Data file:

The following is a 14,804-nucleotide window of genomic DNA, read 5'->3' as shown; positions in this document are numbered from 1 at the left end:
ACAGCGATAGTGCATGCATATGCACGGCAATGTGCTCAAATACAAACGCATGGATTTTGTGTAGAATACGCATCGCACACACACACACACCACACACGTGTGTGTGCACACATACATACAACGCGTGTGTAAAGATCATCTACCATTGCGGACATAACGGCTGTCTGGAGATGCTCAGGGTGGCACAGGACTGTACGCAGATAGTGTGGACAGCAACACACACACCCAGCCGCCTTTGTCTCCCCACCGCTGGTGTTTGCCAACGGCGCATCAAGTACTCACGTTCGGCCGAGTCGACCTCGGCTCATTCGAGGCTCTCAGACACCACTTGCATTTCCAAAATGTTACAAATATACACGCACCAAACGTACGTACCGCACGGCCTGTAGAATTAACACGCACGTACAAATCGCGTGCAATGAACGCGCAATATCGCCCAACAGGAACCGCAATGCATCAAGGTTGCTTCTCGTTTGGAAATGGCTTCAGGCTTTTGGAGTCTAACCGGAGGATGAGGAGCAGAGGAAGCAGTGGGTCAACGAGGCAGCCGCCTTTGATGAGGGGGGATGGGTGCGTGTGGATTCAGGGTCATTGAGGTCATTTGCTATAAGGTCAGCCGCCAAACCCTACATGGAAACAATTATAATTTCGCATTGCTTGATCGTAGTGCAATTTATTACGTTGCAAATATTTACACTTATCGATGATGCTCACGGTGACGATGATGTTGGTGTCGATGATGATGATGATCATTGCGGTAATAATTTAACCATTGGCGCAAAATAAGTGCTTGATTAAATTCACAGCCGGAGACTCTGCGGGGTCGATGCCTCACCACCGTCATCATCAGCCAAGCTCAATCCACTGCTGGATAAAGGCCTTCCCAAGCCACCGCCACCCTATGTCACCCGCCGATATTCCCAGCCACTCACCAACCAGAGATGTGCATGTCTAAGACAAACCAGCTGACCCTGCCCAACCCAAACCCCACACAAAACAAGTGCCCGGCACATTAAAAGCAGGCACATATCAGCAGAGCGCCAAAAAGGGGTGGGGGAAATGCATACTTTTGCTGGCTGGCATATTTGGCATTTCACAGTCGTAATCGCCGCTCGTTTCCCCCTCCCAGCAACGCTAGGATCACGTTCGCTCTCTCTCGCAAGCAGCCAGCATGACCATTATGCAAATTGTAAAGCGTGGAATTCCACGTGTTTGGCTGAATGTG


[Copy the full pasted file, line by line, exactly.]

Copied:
The following is a 14,804-nucleotide window of genomic DNA, read 5'->3' as shown; positions in this document are numbered from 1 at the left end:
ACAGCGATAGTGCATGCATATGCACGGCAATGTGCTCAAATACAAACGCATGGATTTTGTGTAGAATACGCATCGCACACACACACACACCACACACGTGTGTGTGCACACATACATACAACGCGTGTGTAAAGATCATCTACCATTGCGGACATAACGGCTGTCTGGAGATGCTCAGGGTGGCACAGGACTGTACGCAGATAGTGTGGACAGCAACACACACACCCAGCCGCCTTTGTCTCCCCACCGCTGGTGTTTGCCAACGGCGCATCAAGTACTCACGTTCGGCCGAGTCGACCTCGGCTCATTCGAGGCTCTCAGACACCACTTGCATTTCCAAAATGTTACAAATATACACGCACCAAACGTACGTACCGCACGGCCTGTAGAATTAACACGCACGTACAAATCGCGTGCAATGAACGCGCAATATCGCCCAACAGGAACCGCAATGCATCAAGGTTGCTTCTCGTTTGGAAATGGCTTCAGGCTTTTGGAGTCTAACCGGAGGATGAGGAGCAGAGGAAGCAGTGGGTCAACGAGGCAGCCGCCTTTGATGAGGGGGGATGGGTGCGTGTGGATTCAGGGTCATTGAGGTCATTTGCTATAAGGTCAGCCGCCAAACCCTACATGGAAACAATTATAATTTCGCATTGCTTGATCGTAGTGCAATTTATTACGTTGCAAATATTTACACTTATCGATGATGCTCACGGTGACGATGATGTTGGTGTCGATGATGATGATGATCATTGCGGTAATAATTTAACCATTGGCGCAAAATAAGTGCTTGATTAAATTCACAGCCGGAGACTCTGCGGGGTCGATGCCTCACCACCGTCATCATCAGCCAAGCTCAATCCACTGCTGGATAAAGGCCTTCCCAAGCCACCGCCACCCTATGTCACCCGCCGATATTCCCAGCCACTCACCAACCAGAGATGTGCATGTCTAAGACAAACCAGCTGACCCTGCCCAACCCAAACCCCACACAAAACAAGTGCCCGGCACATTAAAAGCAGGCACATATCAGCAGAGCGCCAAAAAGGGGTGGGGGAAATGCATACTTTTGCTGGCTGGCATATTTGGCATTTCACAGTCGTAATCGCCGCTCGTTTCCCCCTCCCAGCAACGCTAGGATCACGTTCGCTCTCTCTCGCAAGCAGCCAGCATGACCATTATGCAAATTGTAAAGCGTGGAATTCCACGTGTTTGGCTGAATGTG